Here’s another peek at the archives while I’m away on family business.
Pronouns are those clever little inventions that allow us to replace nouns and avoid clunky repetition. How awkward would it be if we had to mention our character Col. Daniel Fitzgerald the Elephant Trainer by name five times in one paragraph? Thanks to the pronoun, we only have to mention him once at the beginning of the paragraph, unless another male character interpolates himself somewhere in the middle. However, pronouns accomplish much more than just variation of word rhythm.
The Benefits of Pronouns
When used to their full potential, pronouns have the power to accomplish a number of impressive tasks, including:
1. Aiding suspension of disbelief.
2. Encouraging realistic narrative.
3. Fostering a sense of camaraderie and intimacy between one character and another and between characters and readers.
Much like the dialogue tag “said,” pronouns offer a certain amount of invisibility. We read them, recognize them, and process them almost without seeing them. Not only does this contribute an extra oomph of speed to our reading, it also eliminates even the slightest of jolts that might pull us from the story. Using pronouns to replace character names, whenever possible, creates a seamless flow of narrative that puts the focus on the what and how of your scene once you’ve established the who.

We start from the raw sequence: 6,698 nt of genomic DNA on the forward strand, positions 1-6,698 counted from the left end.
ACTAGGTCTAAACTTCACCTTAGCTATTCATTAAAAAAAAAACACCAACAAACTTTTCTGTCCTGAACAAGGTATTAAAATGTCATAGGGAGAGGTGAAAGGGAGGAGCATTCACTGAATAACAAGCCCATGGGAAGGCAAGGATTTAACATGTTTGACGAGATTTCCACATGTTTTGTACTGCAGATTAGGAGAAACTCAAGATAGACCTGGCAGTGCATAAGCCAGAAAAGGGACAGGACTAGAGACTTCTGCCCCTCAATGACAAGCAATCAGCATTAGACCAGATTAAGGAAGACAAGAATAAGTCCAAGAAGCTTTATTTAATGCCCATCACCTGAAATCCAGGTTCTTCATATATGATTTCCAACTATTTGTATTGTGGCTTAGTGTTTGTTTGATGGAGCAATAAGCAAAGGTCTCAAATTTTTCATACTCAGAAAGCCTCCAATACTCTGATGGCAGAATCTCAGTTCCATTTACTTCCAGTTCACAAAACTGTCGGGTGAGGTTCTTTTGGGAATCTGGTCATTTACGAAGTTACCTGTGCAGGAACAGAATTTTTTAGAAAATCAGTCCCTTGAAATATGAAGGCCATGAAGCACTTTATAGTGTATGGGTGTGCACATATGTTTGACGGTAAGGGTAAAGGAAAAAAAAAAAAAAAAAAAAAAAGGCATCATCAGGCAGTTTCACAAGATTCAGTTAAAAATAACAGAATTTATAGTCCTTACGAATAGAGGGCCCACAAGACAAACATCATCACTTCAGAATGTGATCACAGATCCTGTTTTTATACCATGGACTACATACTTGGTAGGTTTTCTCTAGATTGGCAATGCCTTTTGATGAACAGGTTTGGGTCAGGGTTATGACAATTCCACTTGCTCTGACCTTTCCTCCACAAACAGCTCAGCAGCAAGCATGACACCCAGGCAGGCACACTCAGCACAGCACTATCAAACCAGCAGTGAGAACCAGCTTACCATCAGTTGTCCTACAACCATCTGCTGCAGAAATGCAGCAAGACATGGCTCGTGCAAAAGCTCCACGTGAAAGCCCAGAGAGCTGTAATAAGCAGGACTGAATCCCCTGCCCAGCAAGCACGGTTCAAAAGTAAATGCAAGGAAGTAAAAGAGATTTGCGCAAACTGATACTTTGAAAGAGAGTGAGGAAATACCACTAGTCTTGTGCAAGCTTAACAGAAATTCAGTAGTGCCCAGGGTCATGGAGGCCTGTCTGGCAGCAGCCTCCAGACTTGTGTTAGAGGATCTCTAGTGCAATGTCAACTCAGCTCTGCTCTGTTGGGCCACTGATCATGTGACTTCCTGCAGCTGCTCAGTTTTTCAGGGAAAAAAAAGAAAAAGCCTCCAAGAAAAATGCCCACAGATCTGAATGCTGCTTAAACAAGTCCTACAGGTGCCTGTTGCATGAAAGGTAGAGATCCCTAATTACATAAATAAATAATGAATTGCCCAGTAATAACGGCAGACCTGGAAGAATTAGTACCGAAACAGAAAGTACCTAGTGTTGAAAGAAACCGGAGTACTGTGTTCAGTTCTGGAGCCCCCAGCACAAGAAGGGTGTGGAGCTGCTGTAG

Overusing character names is a surprisingly common pitfall. Perhaps because it takes us five minutes to write a paragraph that will be read in thirty seconds, or perhaps because we often feel a special connection to our characters’ names, it’s far too easy for us to mention names more often than we need to. Particularly in scenes in which only one character is present, we have no reason to repeat the character’s name in every sentence.
On the other hand, we don’t want to overuse pronouns to the extent that we mire readers in such a state of confusion that they have no idea who this “he” they’re reading about really is. Following are some guidelines for deciding when pronouns are appropriate and when they’re not.
Use pronouns when:
- Only one character is present in a scene.
- Only two characters of opposite genders are present in a scene.
- The pronoun’s antecedent is clear.
Use names when:
- You introduce characters.
- Any chance exists that a reader might attach a pronoun to the wrong character.
- The flow of the sentence demands emphasis on a character or his name.
Take a look at a few paragraphs in your work-in-progress and see if exchanging a few names for pronouns will aid the flow and readability of your story.
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